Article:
On January 19, 1983, the team filed in San Francisco's federal district court Fred Korematsu's appeal. Judge Marilyn Patel heard the case. Later that month, Hirabayashi's attorneys filed his appeal in Seattle before Judge Donald S. Voorhees, and Yasui's attorneys, in Portland before Judge Robert C. Belloni. The following month, the Commission on Wartime Relocation issued its report titled Personal Justice Denied, which blamed the Japanese American wartime experience on “race prejudice, war hysteria and a failure of political leadership.” In addition, the commission scored the Supreme Court for its endorsement of racial discrimination and deference to military authority.

Judge Patel was the first to act upon the coram nobis appeals. In June 1983, the Commission on Wartime Relocation published its final recommendations, and on October 4, 1983, the government presented its case to Judge Patel, asking the judge to vacate Korematsu's conviction while conceding that the mass removal and confinement of Japanese Americans was “an unfortunate episode in our nation's history.” What the government's lawyers thereby tried to avoid was a court trial about a decision made some 40 years earlier. The judge denied the government's position, and stated she would proceed on the merits of the petition.

During the course of that hearing, attorney Dale Minami argued that Fred Korematsu lived for 40 years carrying the burden of the conviction that had sanctioned the mass removal and confinement of an entire people. Korematsu's interest, Minami contended, was the desire of Japanese Americans as a group for justice, which had been denied them. Korematsu testified how he was handcuffed and arrested as “a criminal.” “As long as my record stands in federal court,” he warned, “any American citizen can be held in prison or concentration camps without a trial or a hearing.” And he concluded, “I would like to see the government admit that they were wrong and do something about it so this will never happen again to any American citizen of any race, creed or color” (Irons, 1989, 26).

Judge Patel concluded the proceedings with her finding that the writ of coram nobis was an appropriate vehicle for contesting the wartime decisions, and although she could not reverse the Supreme Court, she declared, its judgment stands as “a constant caution that in times of war or declared military necessity our institutions must be vigilant in protecting constitutional guarantees” (Irons, 1989, 26). Patel then granted the writ of coram nobis without issuing a written opinion.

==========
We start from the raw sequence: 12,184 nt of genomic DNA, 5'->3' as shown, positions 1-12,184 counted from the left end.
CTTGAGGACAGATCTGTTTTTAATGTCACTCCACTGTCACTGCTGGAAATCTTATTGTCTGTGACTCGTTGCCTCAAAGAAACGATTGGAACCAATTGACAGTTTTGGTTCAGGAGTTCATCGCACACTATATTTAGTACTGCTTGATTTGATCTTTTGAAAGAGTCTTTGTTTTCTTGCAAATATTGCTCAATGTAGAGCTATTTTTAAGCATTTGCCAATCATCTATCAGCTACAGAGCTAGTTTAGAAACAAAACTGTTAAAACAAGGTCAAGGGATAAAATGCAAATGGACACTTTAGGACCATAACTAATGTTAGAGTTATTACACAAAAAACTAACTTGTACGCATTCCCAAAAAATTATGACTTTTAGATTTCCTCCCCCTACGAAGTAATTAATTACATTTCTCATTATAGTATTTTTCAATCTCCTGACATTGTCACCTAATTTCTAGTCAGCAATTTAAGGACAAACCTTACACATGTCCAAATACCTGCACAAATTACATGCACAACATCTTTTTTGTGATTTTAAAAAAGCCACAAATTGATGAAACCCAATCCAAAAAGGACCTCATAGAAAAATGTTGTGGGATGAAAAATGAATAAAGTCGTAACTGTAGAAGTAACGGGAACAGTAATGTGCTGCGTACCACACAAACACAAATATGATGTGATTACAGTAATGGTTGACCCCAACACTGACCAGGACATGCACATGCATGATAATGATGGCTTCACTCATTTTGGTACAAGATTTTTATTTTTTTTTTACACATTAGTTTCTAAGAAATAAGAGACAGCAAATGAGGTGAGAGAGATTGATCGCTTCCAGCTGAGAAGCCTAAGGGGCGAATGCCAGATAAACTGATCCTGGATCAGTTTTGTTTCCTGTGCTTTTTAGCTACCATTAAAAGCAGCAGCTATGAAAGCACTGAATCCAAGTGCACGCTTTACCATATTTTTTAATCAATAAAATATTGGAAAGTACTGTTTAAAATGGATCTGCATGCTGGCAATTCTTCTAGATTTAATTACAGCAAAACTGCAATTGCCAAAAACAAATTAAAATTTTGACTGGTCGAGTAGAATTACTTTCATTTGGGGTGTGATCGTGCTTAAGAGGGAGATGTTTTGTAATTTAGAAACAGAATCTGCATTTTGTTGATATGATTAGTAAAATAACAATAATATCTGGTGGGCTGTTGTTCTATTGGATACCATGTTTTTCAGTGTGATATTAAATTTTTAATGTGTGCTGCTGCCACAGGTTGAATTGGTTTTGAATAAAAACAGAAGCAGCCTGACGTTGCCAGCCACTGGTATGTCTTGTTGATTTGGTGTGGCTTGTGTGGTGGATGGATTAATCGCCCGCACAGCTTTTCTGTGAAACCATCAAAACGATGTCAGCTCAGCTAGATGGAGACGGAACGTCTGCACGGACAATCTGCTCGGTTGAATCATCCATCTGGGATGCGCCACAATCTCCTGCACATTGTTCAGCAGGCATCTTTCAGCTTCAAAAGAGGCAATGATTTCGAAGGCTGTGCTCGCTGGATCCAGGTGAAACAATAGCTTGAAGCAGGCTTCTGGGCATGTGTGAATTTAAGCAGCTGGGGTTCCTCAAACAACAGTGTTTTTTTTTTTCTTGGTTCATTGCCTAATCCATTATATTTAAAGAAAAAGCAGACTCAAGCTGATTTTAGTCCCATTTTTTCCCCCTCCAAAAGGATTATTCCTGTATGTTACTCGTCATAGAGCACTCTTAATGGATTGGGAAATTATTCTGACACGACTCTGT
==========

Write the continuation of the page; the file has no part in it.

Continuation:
In Portland, Judge Belloni denied Minoru Yasui's petition in January 1984, siding with the government and refusing to render a judgment on an action 40 years

after the events took place. Judge Voorhees in Seattle held his hearing on Gordon Hirabayashi's appeal in May 1984. “We can only admire his courage for standing up for his rights,” Judge Voorhees stated of Hirabayashi and his petition. “What he really is seeking now is vindication of his honor, and I feel that he has that right” (Irons, 1989, 33).

The judge then proceeded to give Hirabayashi that right by holding a hearing on his appeal in June 1985. A key witness was Edward J. Ennis, then 77 years old, who recalled telling his superior in 1943 that there was a suppression of evidence in the government's case before the Supreme Court. Moreover, said Ennis, Assistant Secretary of War John J. McCloy “deliberately withheld” information from the Justice Department that showed the military's decision for mass removal was based on its inability to separate the loyal from the disloyal. Accordingly, the military opted for mass, rather than individual, removal and detention.

On February 10, 1986, seven months after that court hearing, Judge Voorhees issued his written opinion. Voorhees expressed his admiration for Hirabayashi, and charged that McCloy's deliberate suppression of evidence “seriously prejudiced” the government's case. That act, the judge stated, comprised “an error of the most fundamental character,” which required vacating Hirabayashi's conviction of violating the “evacuation” order but let stand his violation of the military curfew. After an appeal of that decision, both of Hirabayashi's convictions were reversed.

The government chose not to pursue those lower court rulings before the Supreme Court so the goal of a Supreme Court reversal was not achieved. But the overall purpose of the coram nobis campaign of justice for Japanese Americans as a collective group was achieved with the signing of the Civil Liberties Act of 1988. The coram nobis cases were a part of that larger struggle for redress and reparations.

Gary Y. Okihiro


Irons, Peter. Justice at War. New York: Oxford University Press, 1983.

Irons, Peter. Justice Delayed: The Record of the Japanese American Internment Cases. Middletown, CT: Wesleyan University Press, 1989.